Author Archives: Heather Michon

Portrait of a Mother: Eliza Clerc Makes Her Deafness Visible, 1822

Their wedding in 1819 was perhaps the first of its kind in the United States: the union of deaf man and a deaf woman. When Laurent Clerc agreed to travel to America in 1817 to help Thomas Hopkins Gallaudet learn sign language and establish a school for the deaf, he made it clear he would be returning to France in 1820. That changed when he met 23-year old Eliza Boardman, one of his first students at the Connecticut Asylum for […]

This Is Not What A Feminist Looks Like

“Some idiot has drawn ladybits on the Queen Victoria statue on College Green.” Some idiot has drawn ladybits on the Queen Victoria statue on College Green @BristolPost Done in broad daylight! pic.twitter.com/Tq67kgHOlF — Bertram Fiddle (@BertramFiddle) January 7, 2016 Bristol street artist “Vaj Graff” is behind the graffiti, which appeared on the 127-year old statue on 7 January. This isn’t the first time she’s “corrected” art and signage in the city, 120 miles west of London. “Queen Vic was a […]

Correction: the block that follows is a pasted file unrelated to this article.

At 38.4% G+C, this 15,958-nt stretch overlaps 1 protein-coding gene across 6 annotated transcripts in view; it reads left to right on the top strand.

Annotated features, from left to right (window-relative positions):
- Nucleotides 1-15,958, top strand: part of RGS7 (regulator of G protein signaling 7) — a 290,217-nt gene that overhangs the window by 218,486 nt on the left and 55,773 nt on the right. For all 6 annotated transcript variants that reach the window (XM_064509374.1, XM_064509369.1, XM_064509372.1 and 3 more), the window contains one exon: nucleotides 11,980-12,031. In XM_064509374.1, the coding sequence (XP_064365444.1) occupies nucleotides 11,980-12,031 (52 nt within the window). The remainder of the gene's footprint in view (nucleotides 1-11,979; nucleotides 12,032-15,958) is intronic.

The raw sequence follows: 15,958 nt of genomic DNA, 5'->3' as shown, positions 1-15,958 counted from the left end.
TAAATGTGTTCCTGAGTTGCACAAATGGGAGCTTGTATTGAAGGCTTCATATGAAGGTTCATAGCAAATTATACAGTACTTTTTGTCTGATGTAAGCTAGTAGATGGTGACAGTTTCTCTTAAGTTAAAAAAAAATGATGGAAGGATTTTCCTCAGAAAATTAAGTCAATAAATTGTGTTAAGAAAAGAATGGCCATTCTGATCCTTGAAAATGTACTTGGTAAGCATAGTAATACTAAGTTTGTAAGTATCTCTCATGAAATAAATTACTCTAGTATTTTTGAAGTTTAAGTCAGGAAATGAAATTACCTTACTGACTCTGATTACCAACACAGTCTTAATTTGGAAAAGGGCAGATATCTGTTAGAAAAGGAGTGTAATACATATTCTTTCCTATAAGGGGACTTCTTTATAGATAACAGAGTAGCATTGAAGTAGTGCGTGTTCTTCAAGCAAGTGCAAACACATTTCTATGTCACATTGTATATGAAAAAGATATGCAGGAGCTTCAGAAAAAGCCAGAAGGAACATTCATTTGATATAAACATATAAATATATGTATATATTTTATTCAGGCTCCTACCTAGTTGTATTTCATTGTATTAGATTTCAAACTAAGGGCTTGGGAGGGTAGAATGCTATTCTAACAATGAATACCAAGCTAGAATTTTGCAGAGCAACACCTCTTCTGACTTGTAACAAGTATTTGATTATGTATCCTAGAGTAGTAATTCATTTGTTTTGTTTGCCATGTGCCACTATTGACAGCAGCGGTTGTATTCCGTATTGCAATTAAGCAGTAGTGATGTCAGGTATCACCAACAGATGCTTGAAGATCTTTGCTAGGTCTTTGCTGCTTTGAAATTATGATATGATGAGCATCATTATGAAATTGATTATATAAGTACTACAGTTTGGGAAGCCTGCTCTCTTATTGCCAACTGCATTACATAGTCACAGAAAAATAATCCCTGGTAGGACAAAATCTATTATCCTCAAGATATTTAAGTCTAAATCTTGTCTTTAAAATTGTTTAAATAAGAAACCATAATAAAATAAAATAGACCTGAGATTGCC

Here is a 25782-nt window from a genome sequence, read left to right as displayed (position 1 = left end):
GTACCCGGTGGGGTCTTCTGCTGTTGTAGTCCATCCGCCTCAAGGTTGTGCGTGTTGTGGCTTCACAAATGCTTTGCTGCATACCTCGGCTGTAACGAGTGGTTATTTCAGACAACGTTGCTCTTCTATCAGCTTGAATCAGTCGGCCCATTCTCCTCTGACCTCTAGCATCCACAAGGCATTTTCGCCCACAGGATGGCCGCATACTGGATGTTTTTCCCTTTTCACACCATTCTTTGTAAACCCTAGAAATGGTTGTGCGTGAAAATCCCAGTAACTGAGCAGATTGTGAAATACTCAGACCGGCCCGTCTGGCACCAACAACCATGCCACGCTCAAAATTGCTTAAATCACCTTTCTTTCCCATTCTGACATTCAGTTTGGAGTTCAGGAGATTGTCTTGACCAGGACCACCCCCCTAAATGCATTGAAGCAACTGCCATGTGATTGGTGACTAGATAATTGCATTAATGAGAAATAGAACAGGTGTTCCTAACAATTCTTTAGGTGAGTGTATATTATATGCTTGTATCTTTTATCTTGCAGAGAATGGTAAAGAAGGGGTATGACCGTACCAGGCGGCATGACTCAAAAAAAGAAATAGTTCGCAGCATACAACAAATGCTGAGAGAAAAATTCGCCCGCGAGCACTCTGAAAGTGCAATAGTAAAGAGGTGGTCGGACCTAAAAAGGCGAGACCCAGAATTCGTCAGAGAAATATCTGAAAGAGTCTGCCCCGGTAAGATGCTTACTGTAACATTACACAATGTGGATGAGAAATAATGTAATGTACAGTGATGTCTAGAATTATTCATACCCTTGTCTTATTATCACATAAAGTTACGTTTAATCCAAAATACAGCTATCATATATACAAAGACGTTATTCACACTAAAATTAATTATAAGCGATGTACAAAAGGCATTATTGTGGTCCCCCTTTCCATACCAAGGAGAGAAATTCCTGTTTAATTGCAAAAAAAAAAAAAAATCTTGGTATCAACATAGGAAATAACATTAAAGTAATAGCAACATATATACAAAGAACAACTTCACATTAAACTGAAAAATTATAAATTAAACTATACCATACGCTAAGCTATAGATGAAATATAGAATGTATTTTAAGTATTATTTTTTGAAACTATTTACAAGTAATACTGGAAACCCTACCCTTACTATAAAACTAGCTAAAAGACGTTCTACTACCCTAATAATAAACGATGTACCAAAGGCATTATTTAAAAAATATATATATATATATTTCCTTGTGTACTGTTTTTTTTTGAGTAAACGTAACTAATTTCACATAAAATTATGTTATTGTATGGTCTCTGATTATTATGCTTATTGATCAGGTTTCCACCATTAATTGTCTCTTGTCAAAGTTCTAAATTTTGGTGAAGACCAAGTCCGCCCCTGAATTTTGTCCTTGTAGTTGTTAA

Was Lady Liberty Originally A Muslim?

“The Statue of Liberty was originally conceived as a Muslim peasant woman and was to have stood at the approach to the Suez Canal,” writes Michael Daly in The Daily Beast, “a lantern in her upraised hand serving as both lighthouse and a symbol of progress.” The idea that our symbol of Liberty started as a Muslim is a powerful rhetorical tool in the fight to allow desperate Syrian refugees come to the United States and the decades-old debate over […]

Waiting To Become A Widow: Mary Brown and the Execution of John Brown

On the morning of December 2, 1859, Mary Day Brown and her companions Hector Tyndale and James and Sarah McKim left the Wager House Hotel in Harpers Ferry, Virginia for a walk at the start of what promised to be another long and trying day. They had barely started out when a gunshot cut the air; Tyndale felt a bullet brush by his head. Whether this was a serious attack or a prank by some over-excited local was not something […]

A Line Through the Desert

Readers of the New-York Tribune learned on December 1, 1866 that “Matrimonial advices from Utah state that Mr. Brigham Young has just taken a forty-fifth wide: the actual number of his family not being increased, as No. 23 died the other day.” The story was incorrect. He had married Amelia Folsom in January 1863 and wouldn’t again until he took Mary Van Cott as a wife in January 1868. Many historians sorting through the muddle of Young’s matrimonial history count […]

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